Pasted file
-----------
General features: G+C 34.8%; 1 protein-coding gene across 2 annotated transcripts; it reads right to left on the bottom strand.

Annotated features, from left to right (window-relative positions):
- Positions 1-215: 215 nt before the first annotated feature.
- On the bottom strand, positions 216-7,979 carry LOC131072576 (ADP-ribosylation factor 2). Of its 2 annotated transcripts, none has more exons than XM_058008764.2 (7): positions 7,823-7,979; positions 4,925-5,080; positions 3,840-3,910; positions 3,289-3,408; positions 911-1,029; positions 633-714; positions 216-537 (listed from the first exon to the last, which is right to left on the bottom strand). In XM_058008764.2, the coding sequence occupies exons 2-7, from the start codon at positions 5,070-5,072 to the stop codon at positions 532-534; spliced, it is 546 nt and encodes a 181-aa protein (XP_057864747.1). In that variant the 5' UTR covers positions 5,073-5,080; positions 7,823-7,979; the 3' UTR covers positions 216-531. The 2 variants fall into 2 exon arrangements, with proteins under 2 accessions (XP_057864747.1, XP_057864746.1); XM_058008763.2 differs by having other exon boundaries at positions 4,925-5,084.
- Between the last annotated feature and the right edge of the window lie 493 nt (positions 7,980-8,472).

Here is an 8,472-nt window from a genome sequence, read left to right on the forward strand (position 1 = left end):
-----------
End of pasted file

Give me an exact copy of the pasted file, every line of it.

General features: G+C 34.8%; 1 protein-coding gene across 2 annotated transcripts; it reads right to left on the bottom strand.

Annotated features, from left to right (window-relative positions):
- Positions 1-215: 215 nt before the first annotated feature.
- On the bottom strand, positions 216-7,979 carry LOC131072576 (ADP-ribosylation factor 2). Of its 2 annotated transcripts, none has more exons than XM_058008764.2 (7): positions 7,823-7,979; positions 4,925-5,080; positions 3,840-3,910; positions 3,289-3,408; positions 911-1,029; positions 633-714; positions 216-537 (listed from the first exon to the last, which is right to left on the bottom strand). In XM_058008764.2, the coding sequence occupies exons 2-7, from the start codon at positions 5,070-5,072 to the stop codon at positions 532-534; spliced, it is 546 nt and encodes a 181-aa protein (XP_057864747.1). In that variant the 5' UTR covers positions 5,073-5,080; positions 7,823-7,979; the 3' UTR covers positions 216-531. The 2 variants fall into 2 exon arrangements, with proteins under 2 accessions (XP_057864747.1, XP_057864746.1); XM_058008763.2 differs by having other exon boundaries at positions 4,925-5,084.
- Between the last annotated feature and the right edge of the window lie 493 nt (positions 7,980-8,472).

Here is an 8,472-nt window from a genome sequence, read left to right on the forward strand (position 1 = left end):